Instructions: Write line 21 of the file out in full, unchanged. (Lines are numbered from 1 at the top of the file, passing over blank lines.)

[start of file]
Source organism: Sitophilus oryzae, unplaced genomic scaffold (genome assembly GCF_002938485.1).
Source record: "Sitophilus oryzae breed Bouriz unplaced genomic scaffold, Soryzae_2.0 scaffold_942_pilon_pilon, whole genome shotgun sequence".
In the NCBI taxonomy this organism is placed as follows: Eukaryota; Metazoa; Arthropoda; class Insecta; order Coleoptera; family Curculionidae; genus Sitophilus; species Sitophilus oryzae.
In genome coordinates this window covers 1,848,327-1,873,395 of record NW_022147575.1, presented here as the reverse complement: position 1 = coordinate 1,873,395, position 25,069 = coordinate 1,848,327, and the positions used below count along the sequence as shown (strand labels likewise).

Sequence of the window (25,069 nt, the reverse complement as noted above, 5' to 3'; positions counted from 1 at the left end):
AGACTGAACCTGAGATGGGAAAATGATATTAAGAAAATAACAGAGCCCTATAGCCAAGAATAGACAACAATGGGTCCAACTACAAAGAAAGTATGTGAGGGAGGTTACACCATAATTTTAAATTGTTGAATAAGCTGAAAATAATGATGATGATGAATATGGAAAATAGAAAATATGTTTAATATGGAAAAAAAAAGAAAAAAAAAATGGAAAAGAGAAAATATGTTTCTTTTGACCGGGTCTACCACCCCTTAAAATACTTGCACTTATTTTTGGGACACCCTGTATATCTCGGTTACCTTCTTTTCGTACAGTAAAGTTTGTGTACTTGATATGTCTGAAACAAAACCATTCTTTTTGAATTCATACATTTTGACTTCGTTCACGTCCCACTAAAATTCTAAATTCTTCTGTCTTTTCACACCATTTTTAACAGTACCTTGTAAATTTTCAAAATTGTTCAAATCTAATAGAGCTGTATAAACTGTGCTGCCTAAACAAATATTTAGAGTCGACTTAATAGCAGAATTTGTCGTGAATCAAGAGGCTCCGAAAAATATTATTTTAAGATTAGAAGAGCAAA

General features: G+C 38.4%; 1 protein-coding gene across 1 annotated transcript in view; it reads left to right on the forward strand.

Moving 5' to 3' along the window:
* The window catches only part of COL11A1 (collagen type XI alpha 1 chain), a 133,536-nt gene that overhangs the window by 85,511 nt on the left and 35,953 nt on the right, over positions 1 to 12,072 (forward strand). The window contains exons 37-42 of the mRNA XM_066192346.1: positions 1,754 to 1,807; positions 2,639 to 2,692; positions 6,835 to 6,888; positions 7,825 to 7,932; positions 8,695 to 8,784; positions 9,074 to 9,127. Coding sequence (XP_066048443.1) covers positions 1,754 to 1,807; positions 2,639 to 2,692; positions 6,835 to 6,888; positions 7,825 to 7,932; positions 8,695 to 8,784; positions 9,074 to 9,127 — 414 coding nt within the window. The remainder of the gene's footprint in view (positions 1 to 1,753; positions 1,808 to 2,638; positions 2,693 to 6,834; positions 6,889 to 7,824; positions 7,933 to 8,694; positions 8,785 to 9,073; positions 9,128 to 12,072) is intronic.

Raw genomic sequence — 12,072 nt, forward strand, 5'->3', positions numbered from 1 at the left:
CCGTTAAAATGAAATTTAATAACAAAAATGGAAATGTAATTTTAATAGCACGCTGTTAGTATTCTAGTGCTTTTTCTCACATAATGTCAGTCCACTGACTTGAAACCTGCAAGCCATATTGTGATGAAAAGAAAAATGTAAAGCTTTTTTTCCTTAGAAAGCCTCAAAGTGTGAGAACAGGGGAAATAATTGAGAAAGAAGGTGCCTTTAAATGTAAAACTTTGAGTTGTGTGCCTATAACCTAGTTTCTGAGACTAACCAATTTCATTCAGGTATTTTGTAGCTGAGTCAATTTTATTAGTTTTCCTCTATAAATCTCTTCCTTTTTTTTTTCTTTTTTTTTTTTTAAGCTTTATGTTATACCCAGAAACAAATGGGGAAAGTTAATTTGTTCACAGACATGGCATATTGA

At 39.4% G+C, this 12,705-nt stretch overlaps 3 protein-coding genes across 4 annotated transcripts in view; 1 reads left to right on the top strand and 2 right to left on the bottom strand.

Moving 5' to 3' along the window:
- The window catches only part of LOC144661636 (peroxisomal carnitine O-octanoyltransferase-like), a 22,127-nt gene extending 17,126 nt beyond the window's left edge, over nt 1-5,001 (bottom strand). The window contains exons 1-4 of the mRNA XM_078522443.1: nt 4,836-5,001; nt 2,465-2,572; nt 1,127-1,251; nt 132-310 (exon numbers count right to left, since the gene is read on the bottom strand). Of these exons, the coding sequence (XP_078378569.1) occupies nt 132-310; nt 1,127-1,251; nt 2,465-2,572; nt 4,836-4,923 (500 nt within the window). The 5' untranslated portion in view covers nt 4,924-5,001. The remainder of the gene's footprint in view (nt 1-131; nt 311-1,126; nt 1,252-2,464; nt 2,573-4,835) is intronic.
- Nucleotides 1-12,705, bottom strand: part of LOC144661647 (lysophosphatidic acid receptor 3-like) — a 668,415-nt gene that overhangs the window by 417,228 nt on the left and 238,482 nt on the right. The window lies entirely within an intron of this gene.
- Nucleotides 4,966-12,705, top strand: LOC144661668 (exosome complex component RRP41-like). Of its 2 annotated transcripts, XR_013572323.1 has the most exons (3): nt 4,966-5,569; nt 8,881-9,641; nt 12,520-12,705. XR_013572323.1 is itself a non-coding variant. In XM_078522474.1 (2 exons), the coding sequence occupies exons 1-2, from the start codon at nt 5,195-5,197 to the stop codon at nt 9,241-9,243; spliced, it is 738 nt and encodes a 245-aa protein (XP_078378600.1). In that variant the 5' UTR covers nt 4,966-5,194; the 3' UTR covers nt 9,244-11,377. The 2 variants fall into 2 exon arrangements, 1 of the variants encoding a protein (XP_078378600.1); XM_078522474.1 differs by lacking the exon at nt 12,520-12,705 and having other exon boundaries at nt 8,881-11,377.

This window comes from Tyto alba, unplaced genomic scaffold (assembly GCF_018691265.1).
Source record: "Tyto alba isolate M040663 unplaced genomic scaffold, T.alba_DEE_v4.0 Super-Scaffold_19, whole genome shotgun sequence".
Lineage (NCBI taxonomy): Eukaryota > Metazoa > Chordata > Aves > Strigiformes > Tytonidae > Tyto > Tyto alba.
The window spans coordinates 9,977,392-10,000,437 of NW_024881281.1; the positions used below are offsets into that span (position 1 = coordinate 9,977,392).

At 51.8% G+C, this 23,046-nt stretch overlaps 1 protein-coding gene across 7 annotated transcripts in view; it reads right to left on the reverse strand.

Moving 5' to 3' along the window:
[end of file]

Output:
At 51.8% G+C, this 23,046-nt stretch overlaps 1 protein-coding gene across 7 annotated transcripts in view; it reads right to left on the reverse strand.